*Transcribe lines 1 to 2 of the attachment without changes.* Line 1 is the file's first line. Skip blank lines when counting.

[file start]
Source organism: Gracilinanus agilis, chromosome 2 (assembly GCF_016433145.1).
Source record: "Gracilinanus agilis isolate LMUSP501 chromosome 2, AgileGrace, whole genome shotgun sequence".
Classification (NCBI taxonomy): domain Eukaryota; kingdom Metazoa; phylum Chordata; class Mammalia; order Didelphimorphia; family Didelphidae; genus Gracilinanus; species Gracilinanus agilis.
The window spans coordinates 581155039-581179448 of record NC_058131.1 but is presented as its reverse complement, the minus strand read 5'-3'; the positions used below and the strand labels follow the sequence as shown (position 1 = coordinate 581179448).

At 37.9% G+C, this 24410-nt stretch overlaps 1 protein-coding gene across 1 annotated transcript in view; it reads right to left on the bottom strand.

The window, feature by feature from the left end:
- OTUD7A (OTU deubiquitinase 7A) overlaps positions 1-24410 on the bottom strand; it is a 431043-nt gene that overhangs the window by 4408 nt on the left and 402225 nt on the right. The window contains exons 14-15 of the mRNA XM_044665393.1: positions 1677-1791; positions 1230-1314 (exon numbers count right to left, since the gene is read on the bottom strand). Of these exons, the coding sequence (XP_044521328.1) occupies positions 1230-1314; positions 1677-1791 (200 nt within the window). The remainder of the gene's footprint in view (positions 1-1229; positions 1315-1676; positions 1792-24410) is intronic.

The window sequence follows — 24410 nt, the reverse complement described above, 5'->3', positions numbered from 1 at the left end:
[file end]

Source organism: Gracilinanus agilis, chromosome 2 (assembly GCF_016433145.1).
Source record: "Gracilinanus agilis isolate LMUSP501 chromosome 2, AgileGrace, whole genome shotgun sequence".